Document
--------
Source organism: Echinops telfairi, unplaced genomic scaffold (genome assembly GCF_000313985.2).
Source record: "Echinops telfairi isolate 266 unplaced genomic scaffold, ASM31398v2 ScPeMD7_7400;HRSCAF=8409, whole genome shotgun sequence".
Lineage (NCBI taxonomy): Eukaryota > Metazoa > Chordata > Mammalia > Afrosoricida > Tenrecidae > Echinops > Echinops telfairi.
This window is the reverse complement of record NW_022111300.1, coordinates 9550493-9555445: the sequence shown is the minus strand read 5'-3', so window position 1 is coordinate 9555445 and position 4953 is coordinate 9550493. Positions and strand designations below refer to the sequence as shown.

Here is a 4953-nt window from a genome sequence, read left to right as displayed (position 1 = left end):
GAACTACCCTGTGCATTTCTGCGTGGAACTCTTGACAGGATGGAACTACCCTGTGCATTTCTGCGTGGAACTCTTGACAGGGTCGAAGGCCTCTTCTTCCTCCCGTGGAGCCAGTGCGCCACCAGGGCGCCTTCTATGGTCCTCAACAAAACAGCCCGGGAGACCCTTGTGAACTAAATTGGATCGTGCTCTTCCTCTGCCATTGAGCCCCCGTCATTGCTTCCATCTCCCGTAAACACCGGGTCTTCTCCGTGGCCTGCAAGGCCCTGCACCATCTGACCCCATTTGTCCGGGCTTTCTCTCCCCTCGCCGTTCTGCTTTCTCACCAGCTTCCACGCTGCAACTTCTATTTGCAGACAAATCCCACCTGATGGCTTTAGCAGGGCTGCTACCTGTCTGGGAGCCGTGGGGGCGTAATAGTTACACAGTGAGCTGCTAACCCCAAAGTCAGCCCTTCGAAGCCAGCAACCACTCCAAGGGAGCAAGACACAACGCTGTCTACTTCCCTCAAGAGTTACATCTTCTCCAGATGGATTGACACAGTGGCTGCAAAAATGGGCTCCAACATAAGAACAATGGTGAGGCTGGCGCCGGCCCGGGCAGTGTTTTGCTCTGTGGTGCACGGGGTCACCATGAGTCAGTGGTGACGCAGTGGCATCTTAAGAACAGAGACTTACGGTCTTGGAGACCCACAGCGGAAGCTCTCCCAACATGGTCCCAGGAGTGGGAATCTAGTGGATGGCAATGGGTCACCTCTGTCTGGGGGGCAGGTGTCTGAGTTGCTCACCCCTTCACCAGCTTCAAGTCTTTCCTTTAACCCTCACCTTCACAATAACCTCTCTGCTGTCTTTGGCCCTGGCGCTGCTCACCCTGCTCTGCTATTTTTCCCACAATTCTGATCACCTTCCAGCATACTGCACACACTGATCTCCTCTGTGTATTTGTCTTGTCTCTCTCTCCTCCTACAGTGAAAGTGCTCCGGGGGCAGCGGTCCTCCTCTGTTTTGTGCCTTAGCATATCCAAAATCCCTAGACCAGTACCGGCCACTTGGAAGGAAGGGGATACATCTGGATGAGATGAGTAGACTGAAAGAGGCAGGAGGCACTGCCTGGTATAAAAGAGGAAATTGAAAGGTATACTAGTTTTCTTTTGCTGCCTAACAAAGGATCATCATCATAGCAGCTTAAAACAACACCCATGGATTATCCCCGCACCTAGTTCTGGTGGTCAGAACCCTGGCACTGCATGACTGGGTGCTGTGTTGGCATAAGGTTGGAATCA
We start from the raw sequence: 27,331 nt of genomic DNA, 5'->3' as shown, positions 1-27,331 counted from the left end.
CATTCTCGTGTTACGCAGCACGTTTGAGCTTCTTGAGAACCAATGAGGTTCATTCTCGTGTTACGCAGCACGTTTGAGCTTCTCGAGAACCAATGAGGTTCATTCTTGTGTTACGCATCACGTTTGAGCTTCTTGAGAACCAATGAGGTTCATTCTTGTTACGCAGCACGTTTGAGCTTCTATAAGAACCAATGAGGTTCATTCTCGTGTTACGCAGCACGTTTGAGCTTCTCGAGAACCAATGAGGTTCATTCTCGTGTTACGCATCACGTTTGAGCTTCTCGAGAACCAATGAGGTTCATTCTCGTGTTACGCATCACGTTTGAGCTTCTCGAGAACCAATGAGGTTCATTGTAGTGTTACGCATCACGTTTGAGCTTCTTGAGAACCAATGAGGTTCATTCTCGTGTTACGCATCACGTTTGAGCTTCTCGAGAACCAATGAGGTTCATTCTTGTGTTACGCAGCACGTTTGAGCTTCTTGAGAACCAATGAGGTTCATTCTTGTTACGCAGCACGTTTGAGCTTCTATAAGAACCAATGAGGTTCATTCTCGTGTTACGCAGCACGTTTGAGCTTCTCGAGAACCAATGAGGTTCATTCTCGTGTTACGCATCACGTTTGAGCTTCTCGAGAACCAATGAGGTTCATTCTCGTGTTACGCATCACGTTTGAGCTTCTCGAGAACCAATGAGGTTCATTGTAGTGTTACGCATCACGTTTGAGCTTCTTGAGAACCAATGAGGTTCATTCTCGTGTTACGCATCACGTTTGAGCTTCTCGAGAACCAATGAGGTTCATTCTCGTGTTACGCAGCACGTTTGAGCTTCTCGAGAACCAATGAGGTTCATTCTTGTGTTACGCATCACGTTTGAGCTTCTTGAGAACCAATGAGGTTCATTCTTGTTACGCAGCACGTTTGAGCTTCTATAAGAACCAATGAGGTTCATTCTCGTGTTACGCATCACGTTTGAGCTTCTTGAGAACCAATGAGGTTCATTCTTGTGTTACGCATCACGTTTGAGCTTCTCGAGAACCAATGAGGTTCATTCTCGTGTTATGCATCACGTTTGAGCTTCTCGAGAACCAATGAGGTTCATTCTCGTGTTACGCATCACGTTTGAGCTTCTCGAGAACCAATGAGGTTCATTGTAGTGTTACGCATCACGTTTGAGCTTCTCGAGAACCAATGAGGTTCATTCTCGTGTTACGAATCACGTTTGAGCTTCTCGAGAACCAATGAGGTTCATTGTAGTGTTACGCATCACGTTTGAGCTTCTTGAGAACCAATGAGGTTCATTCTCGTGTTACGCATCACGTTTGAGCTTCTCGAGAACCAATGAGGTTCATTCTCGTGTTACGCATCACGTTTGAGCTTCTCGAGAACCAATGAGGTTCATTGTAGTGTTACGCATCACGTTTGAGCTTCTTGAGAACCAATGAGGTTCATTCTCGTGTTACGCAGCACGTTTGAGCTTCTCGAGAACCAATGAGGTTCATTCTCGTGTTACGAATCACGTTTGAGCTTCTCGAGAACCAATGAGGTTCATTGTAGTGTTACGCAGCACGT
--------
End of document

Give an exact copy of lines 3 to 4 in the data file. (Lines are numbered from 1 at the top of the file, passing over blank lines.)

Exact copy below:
Lineage (NCBI taxonomy): Eukaryota > Metazoa > Chordata > Mammalia > Afrosoricida > Tenrecidae > Echinops > Echinops telfairi.
This window is the reverse complement of record NW_022111300.1, coordinates 9550493-9555445: the sequence shown is the minus strand read 5'-3', so window position 1 is coordinate 9555445 and position 4953 is coordinate 9550493. Positions and strand designations below refer to the sequence as shown.